Donnerstag, 9. August 2012

The Trees of Chernobyl: A recent visit to the edge of the exclusion zone

For many years now, scientists and biologists tried to grasp the effect of the aftermath of the 1986 nuclear catastrophe on biological wildlife. One of the most contaminated areas following the event is a strip of 10 to 15 km² of Scots pine wood (lat. pinus silvestris) The most affected zone is approximately 2 km away from the power station:

“(the) Zone suffered a complete loss of conifers with partial damage to hardwoods (the so-called "Red forest"). Scholars estimate that the level of absorbed doses of external gamma radiation exposure in 1986–1987 was 8000–10000, with the maximum extent of the dose was 500 mR/h and more. The total area of this zone is approximately 400 hectares. In this zone, the pine tree trunks completely died and pine needles exhibited a brick color. The entire forest was virtually "burned down"—having accumulated a significant amount of radioactive emissions. Heavy radioactive contamination of the dead trees led to their burial. On the territory of the "Red Forest", immediate actions were implemented to restore the forests” (1)

Inside of that zone heavy mutations were imminent: Pine trees looked more like bushes then trees, gigantism and also deformity in the branches were very common. The less affected zones don't show as many deformities, nevertheless, the trees suck up radionucleides and especially wildfires are an important risk for releasing more radioactivity trough smoke clouds that could easily affect all of Europe.

In 1992, a large wildfire burnt down undetected and released massive amounts of radioactivity into the atmosphere. To this date, nothing is known about the consequences of the great fire of 1992. Sergiy Zibtsev, a professor from the Forestry Institute at the Kiev University of Life Sciences is one of the few international experts on the issue. Recently dispatched to Japan to ascertain the risks of the Fukushima Daiich'i Nuclear Meltdowns to the wildlife in the region. Zibtsev has worked for almost 20 years in the concerned Chernobyl region, trying to figure out the risks and development of forest life. He also coordinates with the 100 firefighters permanently stationed in the area to spot wildfires:

Firefighters in Chernobyl have one of the least enviable jobs in the world. They spend all day up rusty Soviet watchtowers, which sway in the wind like tin-box metronomes, and act as conductors to the huge lightning storms which swing across the land most afternoons in summer, often sparking fires. When they spot a wildfire, the firefighters triangulate its location by radio. Teams jump aboard big, red, Soviet fire trucks, and lumber along cracked, overgrown roads to the source of the blaze...They believe they know when they are fighting a radioactive fire - they experience a tingling, metallic sensation in their skin - but they do not fully understand the serious dangers of being exposed to superheated radioactive particles... Sergiy (Zbitsev) says more big wildfires in Chernobyl like the one in 1992 would be catastrophic for Ukraine's image, and potentially devastating for farmland right across Europe. (2)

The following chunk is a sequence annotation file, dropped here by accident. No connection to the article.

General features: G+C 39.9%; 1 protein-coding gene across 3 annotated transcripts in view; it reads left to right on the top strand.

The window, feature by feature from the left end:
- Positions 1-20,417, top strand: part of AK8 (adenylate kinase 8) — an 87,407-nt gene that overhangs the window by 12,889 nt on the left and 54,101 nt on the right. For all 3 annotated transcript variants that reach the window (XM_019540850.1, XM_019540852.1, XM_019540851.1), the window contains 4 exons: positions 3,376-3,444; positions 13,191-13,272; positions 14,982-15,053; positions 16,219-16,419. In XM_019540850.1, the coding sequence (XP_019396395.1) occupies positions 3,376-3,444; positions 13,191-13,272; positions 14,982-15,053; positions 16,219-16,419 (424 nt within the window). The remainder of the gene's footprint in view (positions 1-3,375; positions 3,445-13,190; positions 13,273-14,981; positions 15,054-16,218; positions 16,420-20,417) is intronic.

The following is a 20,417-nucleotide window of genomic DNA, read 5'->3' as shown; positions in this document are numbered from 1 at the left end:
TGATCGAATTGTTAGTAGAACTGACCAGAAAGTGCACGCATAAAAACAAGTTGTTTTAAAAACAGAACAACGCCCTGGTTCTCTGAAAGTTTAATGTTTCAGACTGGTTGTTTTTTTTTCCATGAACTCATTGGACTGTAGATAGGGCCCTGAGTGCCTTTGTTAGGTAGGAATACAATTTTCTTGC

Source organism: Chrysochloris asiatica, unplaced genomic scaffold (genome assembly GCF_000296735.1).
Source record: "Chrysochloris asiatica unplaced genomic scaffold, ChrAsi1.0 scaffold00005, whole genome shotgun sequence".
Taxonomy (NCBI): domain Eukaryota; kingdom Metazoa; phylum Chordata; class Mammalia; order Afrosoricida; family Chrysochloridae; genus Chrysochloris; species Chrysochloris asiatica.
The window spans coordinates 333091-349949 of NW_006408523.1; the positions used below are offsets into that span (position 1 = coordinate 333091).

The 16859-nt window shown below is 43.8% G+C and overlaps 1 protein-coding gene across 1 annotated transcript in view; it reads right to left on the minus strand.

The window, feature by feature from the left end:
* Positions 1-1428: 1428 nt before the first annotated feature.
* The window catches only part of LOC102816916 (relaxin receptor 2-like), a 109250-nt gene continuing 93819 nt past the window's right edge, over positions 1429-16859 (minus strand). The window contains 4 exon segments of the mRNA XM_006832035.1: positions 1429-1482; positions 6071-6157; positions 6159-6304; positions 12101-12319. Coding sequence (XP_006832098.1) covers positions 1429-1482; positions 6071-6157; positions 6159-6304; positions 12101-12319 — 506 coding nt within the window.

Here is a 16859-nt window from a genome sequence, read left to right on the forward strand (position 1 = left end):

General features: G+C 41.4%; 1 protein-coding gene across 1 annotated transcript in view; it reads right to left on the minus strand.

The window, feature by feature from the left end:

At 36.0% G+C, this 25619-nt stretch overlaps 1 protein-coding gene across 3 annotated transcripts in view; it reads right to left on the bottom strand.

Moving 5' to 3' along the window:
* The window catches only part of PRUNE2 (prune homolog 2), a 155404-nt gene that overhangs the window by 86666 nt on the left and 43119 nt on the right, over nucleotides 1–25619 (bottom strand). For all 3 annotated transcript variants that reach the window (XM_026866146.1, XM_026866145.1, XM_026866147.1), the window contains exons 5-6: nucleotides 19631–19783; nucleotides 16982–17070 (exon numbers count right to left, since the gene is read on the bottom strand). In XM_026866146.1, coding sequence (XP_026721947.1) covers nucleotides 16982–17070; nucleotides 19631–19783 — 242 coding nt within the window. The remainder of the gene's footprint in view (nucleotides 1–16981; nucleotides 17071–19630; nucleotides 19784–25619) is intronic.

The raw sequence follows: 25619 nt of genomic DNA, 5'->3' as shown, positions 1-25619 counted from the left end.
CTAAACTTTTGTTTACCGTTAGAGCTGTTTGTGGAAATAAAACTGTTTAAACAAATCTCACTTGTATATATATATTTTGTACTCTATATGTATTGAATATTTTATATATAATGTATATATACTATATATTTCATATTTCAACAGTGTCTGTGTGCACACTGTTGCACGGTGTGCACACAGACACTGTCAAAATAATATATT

During a recent visit near the exclusion zone and the heavily contaminated areas of Southern Belarus, I wanted to have a closer look on trees and how they were affected by the 1986 Chernobyl catastrophe. I had read in several studies, especially in Nesterenko & Yablokov's “Consequences of Chernobyl on Environment (N.Y Academy of Sciences 2008) that even in trees far away from the powerplant in Ukraine, Belarus and Russia, the affect of radiation can be seen directly with a different color of the year ring in the tree trunk, showing that the tree's growth rate and biological circle were heavily affected bt the incident. Incidentally, trees outside of the heavily contaminated areas of Southern Belarus show the same characteristics as the trees that were studied by Nesterenko and Yablokov: The year 1986 is in most trees visible and from that period their growth and the color of their stem changes dramatically. On the following pictures this can be observed very well:

Picture clearly showing the growth change and radiation marks on the year rings. Picture taken in Southern Belarus, Gomel Region 2012 CC SA 2.0 Share & give credit to blog & name 


James D. Brownridge and Noel K. Yeh

Department of Physics, Applied Physics and Astronomy

State University of New York at Binghamton Binghamton,

NY 13902, U.S.A. (2)

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